07 November 2023

How Interreg pushed maritime spatial planning

#25yearsIBSR
Written by Elena Kolosova

The countries around the Baltic Sea have been working together in order to plan the use of the Sea space and its resources in a sustainable way. Through transnational cooperation, they have made the most out of their capacities and skills to make the Baltic Sea region an area of excellence in maritime spatial planning. We take a look back at 25 years of Interreg Baltic Sea Region cooperation in this field.

Our common Baltic Sea

Long before the EU Maritime Spatial Planning (MSP) Directive was adopted in 2014, the countries around the Baltic Sea worked together in Interreg projects to plan how to use sea and coastal resources in a sustainable way. 

Tiina Tihlman, Monitoring Committee member from Finland, Ministry of the Environment

“Thanks to the Programme, we have been able to finance quite many maritime projects. Without the Programme, we wouldn’t know so much about other countries.

For example, we wouldn’t know so many people in other countries who are working in maritime spatial planning or we would only meet our colleagues in meetings. This is even impossible to imagine. There are so many people working with maritime spatial planning issues nowadays. We are really experienced now. This is because we have our common Baltic Sea and we have the Interreg Baltic Sea Region Programme which can finance our projects. The EU Commission is highlighting that we are an area of excellence in maritime spatial planning. We serve as an example for others.”

Kick-starting maritime spatial planning

In 2002-2005, Interreg project partners showcased how spatial planning could help solve local conflicts between economic activities and nature protection along the Baltic coast in Germany, Sweden, and Finland. The partners developed recommendations that prompted more systematic work by national spatial planners in the Baltic Sea region. A few years later, in 2009-2014, new projects helped kick-start formal MSP processes in the BSR countries.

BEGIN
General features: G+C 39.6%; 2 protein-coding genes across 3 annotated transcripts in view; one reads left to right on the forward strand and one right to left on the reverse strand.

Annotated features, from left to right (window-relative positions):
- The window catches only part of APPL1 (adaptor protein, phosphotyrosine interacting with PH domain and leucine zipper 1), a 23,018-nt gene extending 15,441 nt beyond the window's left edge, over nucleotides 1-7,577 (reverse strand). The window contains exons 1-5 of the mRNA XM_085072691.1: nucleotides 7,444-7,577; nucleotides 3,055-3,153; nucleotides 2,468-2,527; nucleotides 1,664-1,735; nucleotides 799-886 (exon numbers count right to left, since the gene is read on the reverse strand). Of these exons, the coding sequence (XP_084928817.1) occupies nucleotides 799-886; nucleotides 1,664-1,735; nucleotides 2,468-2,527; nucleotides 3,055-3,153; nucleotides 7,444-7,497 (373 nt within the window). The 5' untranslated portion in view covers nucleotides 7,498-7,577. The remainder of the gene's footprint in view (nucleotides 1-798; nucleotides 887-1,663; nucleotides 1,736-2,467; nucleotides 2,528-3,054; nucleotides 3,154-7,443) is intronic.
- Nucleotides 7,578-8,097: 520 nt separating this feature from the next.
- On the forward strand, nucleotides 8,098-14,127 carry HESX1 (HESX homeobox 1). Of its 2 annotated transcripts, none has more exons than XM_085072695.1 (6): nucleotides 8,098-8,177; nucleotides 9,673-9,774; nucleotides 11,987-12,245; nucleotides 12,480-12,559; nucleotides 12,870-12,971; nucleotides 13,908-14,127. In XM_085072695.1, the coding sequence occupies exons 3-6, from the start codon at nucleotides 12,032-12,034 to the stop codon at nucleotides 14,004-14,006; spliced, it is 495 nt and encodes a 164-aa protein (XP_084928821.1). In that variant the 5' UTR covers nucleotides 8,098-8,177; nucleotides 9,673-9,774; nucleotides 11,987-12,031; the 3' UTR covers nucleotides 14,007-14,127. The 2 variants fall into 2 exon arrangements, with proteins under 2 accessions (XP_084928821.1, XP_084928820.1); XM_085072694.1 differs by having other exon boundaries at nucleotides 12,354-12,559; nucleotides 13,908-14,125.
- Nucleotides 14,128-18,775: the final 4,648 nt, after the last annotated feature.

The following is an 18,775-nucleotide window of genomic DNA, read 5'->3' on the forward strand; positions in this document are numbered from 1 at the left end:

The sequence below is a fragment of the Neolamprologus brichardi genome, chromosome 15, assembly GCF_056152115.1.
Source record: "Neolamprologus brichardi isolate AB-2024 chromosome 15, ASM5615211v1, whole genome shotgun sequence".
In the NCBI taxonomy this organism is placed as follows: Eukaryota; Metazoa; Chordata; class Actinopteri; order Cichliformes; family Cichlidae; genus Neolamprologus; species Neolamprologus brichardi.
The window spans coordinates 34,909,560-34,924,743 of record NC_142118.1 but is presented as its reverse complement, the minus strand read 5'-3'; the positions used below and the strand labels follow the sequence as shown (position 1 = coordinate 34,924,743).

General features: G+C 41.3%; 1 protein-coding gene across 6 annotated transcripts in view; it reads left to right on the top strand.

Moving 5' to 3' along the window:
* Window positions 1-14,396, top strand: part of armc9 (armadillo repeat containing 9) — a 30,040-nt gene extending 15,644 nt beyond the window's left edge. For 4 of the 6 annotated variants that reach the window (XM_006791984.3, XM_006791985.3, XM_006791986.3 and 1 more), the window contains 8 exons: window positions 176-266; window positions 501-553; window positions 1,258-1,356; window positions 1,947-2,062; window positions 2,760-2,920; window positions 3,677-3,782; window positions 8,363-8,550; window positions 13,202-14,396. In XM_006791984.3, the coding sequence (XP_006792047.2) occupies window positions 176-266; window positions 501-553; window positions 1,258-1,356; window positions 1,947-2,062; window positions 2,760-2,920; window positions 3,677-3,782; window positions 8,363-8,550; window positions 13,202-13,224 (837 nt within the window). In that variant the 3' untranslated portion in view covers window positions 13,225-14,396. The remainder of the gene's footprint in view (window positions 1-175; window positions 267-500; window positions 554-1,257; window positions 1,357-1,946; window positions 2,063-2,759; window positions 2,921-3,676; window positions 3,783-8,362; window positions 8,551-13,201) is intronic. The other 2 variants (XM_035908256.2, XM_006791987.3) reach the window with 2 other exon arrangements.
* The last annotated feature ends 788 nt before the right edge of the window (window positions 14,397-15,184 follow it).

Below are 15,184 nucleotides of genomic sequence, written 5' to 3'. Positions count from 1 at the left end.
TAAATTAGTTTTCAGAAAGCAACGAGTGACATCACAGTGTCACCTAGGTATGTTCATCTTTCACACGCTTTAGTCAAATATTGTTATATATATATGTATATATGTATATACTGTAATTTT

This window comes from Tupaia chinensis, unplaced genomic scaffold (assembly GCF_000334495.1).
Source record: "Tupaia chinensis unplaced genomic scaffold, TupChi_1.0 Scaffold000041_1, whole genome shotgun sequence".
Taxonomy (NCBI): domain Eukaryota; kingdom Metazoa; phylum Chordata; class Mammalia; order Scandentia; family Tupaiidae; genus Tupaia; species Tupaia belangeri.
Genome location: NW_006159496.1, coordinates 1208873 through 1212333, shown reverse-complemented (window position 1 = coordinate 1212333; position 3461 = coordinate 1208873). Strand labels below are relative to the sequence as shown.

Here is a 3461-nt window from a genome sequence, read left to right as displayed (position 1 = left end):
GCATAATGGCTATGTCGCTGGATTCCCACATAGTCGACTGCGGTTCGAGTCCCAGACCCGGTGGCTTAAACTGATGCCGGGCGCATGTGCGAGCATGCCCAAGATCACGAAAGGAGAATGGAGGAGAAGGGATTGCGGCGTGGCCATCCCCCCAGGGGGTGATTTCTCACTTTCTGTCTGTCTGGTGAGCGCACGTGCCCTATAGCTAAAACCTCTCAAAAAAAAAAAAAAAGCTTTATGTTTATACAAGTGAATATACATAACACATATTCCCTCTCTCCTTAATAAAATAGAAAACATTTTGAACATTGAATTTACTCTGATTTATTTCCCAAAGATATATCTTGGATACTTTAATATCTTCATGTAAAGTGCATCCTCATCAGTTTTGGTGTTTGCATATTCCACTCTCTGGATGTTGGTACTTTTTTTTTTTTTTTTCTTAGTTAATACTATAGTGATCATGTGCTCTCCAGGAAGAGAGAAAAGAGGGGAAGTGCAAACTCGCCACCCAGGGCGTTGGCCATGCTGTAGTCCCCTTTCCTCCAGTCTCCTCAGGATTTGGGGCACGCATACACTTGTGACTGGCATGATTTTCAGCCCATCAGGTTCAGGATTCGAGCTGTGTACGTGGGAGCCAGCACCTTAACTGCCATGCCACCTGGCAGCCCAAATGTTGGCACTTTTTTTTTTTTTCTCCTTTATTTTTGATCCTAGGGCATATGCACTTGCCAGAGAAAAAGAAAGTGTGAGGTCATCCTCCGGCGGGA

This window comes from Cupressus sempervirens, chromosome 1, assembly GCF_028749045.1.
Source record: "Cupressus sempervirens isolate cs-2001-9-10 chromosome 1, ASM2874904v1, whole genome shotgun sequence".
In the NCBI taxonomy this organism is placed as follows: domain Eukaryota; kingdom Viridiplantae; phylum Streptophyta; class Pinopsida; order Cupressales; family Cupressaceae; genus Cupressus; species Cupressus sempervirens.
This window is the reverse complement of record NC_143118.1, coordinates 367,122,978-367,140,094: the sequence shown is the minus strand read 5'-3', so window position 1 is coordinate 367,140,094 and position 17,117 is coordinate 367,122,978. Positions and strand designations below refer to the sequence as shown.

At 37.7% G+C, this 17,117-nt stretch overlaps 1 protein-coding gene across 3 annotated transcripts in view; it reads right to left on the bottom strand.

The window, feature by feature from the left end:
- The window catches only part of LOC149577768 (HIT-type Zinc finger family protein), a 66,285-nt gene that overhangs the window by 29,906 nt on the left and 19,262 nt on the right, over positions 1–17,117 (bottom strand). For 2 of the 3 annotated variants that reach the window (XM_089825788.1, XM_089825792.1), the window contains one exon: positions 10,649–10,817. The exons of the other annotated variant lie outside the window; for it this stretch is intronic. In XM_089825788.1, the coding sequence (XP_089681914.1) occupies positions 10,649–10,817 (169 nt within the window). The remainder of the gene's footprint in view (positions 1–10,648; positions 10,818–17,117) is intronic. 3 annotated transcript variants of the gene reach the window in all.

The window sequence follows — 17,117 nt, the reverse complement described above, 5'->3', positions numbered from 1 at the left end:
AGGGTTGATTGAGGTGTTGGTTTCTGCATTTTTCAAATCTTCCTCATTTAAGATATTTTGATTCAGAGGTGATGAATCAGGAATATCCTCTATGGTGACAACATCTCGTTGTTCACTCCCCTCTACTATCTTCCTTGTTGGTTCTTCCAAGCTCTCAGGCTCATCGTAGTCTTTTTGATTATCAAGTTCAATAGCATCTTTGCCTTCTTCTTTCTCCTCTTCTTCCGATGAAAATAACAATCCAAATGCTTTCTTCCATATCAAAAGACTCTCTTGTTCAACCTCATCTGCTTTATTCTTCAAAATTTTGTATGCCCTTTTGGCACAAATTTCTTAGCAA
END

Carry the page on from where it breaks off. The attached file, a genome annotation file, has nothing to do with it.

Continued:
Jens Kurnol, Monitoring Committee member from Germany, Federal Institute for Research on Building, Urban Affairs and Spatial Development:

“The most important is Interreg Baltic Sea Region support to the completely new sector: maritime spatial planning. Even though countries from 2014 on were obliged to develop their plans, the Programme – via the BaltSeaPlan project – gave an absolutely crucial push forward. It enabled the Member States to exchange and develop their maritime spatial plans. Without Interreg, it would probably have taken us ten more years. And after all those years, I still have a comic booklet created by BaltSeaPlan on “How to become a maritime spatialist in 10 min”. Even today, it’s still valuable and I show it to everyone who wants to learn about maritime spatial planning.”

Engaging users of the Baltic Sea

Later in 2016-2022, project partners worked together to increase the coherence of maritime spatial plans across the Baltic Sea sub-basins. They helped coordinate the development of shipping routes and energy infrastructure, integrate maritime cultural heritage into MSP, and allocate space for aquaculture and algae cultivation. The partners worked with groups of stakeholders across various sectors to develop solutions that considered the actual needs of the different sectors when using the Baltic Sea and its coasts.

Elīna Veidemane, Deputy Head of VASAB Secretariat and the coordinator of the policy area Spatial Planning of the EU Strategy for the Baltic Sea Region

 “When there were first discussions about potential areas for wind parks in the Baltic Sea, we experienced strong resistance from fishermen and the shipping industry who treated the sea as “theirs”.

Interreg projects helped actively engage these groups, demonstrate the benefit of working together, and even build synergies. The projects allowed for a more comprehensive point of view; they opened up the planning processes to other sectors who have not been there before. Learning from such experiences in other countries is valuable in itself, too, and helps to bring a common understanding. The project Baltic LINes particularly looked at how the energy sector could be linked to shipping. I would also mention Land-Sea-Act project which addressed the coastal management and planning in the context of maritime spatial planning, as coastal areas are crucial for coherence between the sea and land. And then there was a project BalticRIM, which was about integrating maritime cultural heritage into maritime spatial planning.”